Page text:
The expert panel on asylum seekers has made 22 recommendations, including the establishment of a capacity for processing asylum seekers in both Nauru and Papua New Guinea, in a report expected to define…...
'The expert panel on asylum seekers has made 22 recommendations, including the establishment of a capacity for processing asylum seekers in both Nauru and Papua New Guinea, in a report expected to define the government’s future policy on asylum seekers.
The report, which the panel described as “hard-headed but not hard-hearted” and “realistic, but not idealistic”, also recommends the government continue to build on the current arrangement with Malaysia.'
Some responses to the report:
'The late Fred Daly, the Labor MP, once said governments ought not to have inquiries unless they know what the outcome will be.'
'......their tag line ‘hard headed not hard hearted’ is a reasonable summary' of what they’ve achieved.
'The government has managed to snooker itself once again.'
'Even though Houston said over and over it’s not a political document he did say also it was a realistic document.'
'A very serious examination of the psychological dynamics that are associated with the asylum seekers process in order to ensure safety is really important.
In the dynamic of safety seeking once you sink your capital into the people smuggler loop you’re stuck there, there’s no capacity outside that to escape it.'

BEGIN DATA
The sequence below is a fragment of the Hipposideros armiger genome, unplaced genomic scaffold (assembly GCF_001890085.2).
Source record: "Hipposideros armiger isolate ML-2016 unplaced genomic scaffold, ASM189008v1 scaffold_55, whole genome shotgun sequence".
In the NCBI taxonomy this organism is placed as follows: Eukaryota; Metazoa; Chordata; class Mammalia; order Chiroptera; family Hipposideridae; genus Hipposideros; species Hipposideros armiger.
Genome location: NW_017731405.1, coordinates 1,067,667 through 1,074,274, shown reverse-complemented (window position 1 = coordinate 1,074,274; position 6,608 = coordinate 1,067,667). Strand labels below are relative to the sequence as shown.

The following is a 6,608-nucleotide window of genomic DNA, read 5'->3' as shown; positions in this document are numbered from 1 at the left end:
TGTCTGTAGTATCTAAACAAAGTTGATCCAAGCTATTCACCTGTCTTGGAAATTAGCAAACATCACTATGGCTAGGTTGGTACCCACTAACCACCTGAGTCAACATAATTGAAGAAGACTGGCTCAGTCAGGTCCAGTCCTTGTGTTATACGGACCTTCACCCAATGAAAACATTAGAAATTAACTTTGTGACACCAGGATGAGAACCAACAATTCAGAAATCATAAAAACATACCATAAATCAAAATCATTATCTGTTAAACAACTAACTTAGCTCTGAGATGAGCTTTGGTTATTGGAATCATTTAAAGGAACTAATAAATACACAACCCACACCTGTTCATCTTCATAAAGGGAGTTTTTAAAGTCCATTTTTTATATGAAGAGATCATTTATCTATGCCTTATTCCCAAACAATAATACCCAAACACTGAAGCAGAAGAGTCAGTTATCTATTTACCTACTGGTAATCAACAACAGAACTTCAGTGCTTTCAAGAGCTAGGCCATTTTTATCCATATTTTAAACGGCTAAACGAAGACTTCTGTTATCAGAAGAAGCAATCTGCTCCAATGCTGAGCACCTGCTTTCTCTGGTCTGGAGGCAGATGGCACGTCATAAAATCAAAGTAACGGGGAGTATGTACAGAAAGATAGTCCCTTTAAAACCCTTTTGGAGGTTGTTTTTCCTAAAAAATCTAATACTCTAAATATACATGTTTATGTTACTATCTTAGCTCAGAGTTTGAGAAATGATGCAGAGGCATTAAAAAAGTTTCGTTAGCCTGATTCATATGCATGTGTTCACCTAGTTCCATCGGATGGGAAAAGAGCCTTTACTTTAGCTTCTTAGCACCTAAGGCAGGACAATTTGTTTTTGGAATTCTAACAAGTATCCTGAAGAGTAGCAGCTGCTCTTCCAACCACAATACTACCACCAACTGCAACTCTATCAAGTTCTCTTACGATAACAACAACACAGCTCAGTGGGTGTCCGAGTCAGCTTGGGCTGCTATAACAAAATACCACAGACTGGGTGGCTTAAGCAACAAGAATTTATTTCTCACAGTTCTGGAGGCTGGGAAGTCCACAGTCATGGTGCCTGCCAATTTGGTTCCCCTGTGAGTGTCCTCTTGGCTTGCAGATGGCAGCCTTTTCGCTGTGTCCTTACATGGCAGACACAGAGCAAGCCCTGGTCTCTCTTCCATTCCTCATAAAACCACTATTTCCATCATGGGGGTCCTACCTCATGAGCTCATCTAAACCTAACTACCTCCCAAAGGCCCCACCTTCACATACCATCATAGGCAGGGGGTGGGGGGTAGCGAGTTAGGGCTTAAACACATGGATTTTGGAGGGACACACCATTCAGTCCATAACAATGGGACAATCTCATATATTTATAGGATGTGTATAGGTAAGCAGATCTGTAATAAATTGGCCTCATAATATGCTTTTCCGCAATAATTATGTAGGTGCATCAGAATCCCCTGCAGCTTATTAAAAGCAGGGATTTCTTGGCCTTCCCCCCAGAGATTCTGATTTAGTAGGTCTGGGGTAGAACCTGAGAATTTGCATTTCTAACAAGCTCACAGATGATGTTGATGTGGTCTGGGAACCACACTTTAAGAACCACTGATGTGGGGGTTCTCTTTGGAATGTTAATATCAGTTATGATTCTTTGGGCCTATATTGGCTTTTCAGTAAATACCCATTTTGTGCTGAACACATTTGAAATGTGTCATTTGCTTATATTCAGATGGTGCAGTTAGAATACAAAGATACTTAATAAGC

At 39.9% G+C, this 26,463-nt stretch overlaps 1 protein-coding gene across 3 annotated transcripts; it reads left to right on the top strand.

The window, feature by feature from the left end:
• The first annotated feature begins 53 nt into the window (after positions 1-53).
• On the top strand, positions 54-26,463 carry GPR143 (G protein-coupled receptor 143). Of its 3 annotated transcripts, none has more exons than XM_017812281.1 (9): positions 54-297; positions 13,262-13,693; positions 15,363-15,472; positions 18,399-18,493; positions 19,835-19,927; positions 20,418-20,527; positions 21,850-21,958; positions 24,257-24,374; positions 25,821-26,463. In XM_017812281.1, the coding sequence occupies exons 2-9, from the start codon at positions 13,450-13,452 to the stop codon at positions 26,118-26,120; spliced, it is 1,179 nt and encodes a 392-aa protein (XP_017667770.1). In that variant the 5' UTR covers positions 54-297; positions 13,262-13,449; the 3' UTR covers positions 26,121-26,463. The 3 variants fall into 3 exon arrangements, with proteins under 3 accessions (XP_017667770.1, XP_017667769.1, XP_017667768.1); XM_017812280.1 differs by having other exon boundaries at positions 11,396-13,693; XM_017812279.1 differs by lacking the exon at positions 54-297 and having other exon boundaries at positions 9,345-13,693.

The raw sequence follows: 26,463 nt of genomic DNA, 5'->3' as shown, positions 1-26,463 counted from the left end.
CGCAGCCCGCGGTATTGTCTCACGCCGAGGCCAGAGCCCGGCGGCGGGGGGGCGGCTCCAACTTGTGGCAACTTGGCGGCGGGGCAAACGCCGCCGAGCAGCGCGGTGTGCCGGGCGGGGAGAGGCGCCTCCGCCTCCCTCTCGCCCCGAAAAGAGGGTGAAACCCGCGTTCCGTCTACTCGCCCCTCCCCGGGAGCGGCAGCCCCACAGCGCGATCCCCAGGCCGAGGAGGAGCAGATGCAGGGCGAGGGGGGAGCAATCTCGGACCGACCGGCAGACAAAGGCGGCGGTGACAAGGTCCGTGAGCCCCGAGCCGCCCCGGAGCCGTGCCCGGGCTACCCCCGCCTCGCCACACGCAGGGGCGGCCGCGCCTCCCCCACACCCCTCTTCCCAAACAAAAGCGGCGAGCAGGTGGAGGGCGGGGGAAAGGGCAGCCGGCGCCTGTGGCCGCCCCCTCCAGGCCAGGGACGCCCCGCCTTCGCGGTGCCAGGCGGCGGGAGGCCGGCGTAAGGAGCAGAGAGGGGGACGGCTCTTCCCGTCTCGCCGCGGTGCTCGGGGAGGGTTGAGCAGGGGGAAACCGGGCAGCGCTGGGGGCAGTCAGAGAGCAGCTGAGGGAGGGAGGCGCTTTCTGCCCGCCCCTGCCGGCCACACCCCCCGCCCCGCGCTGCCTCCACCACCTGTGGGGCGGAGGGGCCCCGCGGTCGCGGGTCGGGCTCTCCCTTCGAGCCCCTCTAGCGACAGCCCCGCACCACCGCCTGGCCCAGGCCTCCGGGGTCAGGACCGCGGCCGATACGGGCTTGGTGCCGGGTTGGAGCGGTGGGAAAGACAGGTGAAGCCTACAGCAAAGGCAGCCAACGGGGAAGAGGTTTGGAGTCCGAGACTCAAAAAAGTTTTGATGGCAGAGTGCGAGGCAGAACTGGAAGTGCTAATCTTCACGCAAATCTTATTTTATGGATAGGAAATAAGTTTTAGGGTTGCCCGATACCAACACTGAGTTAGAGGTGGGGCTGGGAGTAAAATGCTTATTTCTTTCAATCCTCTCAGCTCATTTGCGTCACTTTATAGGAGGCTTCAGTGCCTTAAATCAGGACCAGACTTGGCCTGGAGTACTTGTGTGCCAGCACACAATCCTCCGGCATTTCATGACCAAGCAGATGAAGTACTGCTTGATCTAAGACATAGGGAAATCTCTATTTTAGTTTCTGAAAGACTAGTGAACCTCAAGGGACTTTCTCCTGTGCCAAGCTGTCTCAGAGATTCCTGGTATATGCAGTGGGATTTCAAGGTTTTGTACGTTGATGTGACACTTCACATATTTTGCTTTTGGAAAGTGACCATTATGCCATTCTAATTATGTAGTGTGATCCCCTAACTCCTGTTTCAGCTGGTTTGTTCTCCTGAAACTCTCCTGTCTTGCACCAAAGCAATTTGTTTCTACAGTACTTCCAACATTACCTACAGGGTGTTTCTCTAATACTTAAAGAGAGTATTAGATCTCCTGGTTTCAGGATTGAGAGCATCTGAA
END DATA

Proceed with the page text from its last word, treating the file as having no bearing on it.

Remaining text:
Is there anything more cynical, more opportunistic, more morally reflexive than tabloid journalism? No, probably not. Demonisation has been the name of the game in the tabloid treatment of the asylum seeker issue.
'..........In an individual, that sort of intellectual inconsistency would border on the clinical. In a newspaper, it's just the trademark cynicism of the trade. That we lap it up is the biggest crying shame of all.'
'On 13 August 2012, the [Australian] Expert Panel on Asylum Seekers released its report containing a suite of measures and recommendations to the Government on how best to deal with asylum seeker issues in the short, medium and long term. One of the short-term measures recommended was a proposal to re-establish offshore processing facilities in Nauru and Papua New Guinea in order to provide a ‘circuit breaker to the current surge in irregular migration to Australia’. The practice of transferring asylum seekers intercepted at sea to third countries in the Pacific for processing was first introduced by the Howard Government in 2001—this policy became known as the ‘Pacific Solution’.
This background note provides a brief overview of the ‘Pacific Solution’ and also outlines some of the concerns expressed by many on the practice of accommodating asylum seekers in offshore processing facilities in the Pacific.'
Julie Bishop wants to lock Sri Lankan asylum seekers out of the Australian legal system.
'[But] with the odds tipping that they won’t be in Opposition for too much longer, the Coalition’s wilful disregard for international law and human rights with this rash proposal is disturbing.'
Go Back To Where You Came From attracted big audiences to SBS last week.